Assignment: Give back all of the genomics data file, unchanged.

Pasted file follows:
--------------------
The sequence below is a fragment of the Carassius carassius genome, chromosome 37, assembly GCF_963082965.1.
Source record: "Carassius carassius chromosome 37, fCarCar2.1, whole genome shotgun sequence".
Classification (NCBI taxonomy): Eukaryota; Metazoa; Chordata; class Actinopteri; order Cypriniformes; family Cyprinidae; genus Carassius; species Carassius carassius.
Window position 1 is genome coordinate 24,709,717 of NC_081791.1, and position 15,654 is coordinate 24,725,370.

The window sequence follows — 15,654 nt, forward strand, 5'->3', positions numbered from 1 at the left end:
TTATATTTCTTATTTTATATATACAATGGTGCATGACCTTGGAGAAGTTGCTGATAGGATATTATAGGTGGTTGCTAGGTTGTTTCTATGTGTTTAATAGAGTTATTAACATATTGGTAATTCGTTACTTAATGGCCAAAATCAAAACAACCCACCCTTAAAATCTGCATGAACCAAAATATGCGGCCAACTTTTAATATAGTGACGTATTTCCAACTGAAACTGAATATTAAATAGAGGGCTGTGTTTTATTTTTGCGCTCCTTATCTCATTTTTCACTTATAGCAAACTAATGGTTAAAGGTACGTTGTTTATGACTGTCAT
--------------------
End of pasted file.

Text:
The sequence below is a fragment of the Carassius carassius genome, chromosome 37, assembly GCF_963082965.1.
Source record: "Carassius carassius chromosome 37, fCarCar2.1, whole genome shotgun sequence".
Classification (NCBI taxonomy): Eukaryota; Metazoa; Chordata; class Actinopteri; order Cypriniformes; family Cyprinidae; genus Carassius; species Carassius carassius.
Window position 1 is genome coordinate 24,709,717 of NC_081791.1, and position 15,654 is coordinate 24,725,370.

The window sequence follows — 15,654 nt, forward strand, 5'->3', positions numbered from 1 at the left end:
TTATATTTCTTATTTTATATATACAATGGTGCATGACCTTGGAGAAGTTGCTGATAGGATATTATAGGTGGTTGCTAGGTTGTTTCTATGTGTTTAATAGAGTTATTAACATATTGGTAATTCGTTACTTAATGGCCAAAATCAAAACAACCCACCCTTAAAATCTGCATGAACCAAAATATGCGGCCAACTTTTAATATAGTGACGTATTTCCAACTGAAACTGAATATTAAATAGAGGGCTGTGTTTTATTTTTGCGCTCCTTATCTCATTTTTCACTTATAGCAAACTAATGGTTAAAGGTACGTTGTTTATGACTGTCAT